Songs that the original Alice Cooper created like “School’s Out,” “I’m Eighteen,” “Billion Dollar Babies,” “No More Mr. Nice Guy,” and “Under My Wheels” are now classic rock staples. And its creators unlikely to provoke the parental outrage and disgust of their ‘70s heyday. At the recent Cooper show in Houston — complete with dead babies, mock executions, and ghoulish sets — one could see plenty of teens and even preteens, some with the trademark makeup. And, of course, the band’s visual and sonic influence is easily traced to latter groups like KISS, Rob Zombie, Marilyn Manson, and Motley Crue. That last band has Cooper as the opening act on their current “farewell” tour, and it's likely that Cooper will “kill” all four Cruesters via guillotine at the final show on December 31 of this year.

Nevertheless, Dunaway’s memoir is one of the most fun and enjoyable in recent memory. And it’s a fine companion to the books previously written by Cooper (long out-of-print Me, Alice and more recent Golf Monster) and Bruce (the hard-to-find No More Mr. Nice Guy) about the original Shock Rockers.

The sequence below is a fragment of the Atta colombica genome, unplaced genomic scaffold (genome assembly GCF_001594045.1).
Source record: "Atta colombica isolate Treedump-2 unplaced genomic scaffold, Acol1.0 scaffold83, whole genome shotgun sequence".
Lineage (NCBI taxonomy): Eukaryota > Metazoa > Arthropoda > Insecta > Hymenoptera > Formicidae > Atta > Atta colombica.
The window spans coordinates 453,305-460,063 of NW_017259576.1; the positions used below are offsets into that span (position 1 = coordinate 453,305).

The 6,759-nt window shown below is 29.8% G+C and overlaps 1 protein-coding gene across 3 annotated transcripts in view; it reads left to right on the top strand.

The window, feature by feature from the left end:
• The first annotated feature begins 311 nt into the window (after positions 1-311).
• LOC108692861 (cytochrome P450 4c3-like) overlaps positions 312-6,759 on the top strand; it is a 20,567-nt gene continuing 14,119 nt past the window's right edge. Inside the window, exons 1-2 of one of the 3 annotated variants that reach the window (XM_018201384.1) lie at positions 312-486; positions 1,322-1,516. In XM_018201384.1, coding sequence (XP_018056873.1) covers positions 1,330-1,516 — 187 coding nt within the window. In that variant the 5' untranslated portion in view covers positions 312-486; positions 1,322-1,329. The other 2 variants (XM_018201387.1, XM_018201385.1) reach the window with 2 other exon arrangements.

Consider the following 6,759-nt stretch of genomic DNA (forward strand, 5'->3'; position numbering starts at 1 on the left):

KEEP THE HOUSTON PRESS FREE... Since we started the Houston Press, it has been defined as the free, independent voice of Houston, and we'd like to keep it that way. With local media under siege, it's more important than ever for us to rally support behind funding our local journalism. You can help by participating in our "I Support" program, allowing us to keep offering readers access to our incisive coverage of local news, food and culture with no paywalls.
Bob Ruggiero has been writing about music, books, visual arts and entertainment for the Houston Press since 1997, with an emphasis on classic rock. He used to have an incredible and luxurious mullet in college as well. He is the author of the band biography Slippin’ Out of Darkness: The Story of WAR.
Contact: Bob Ruggiero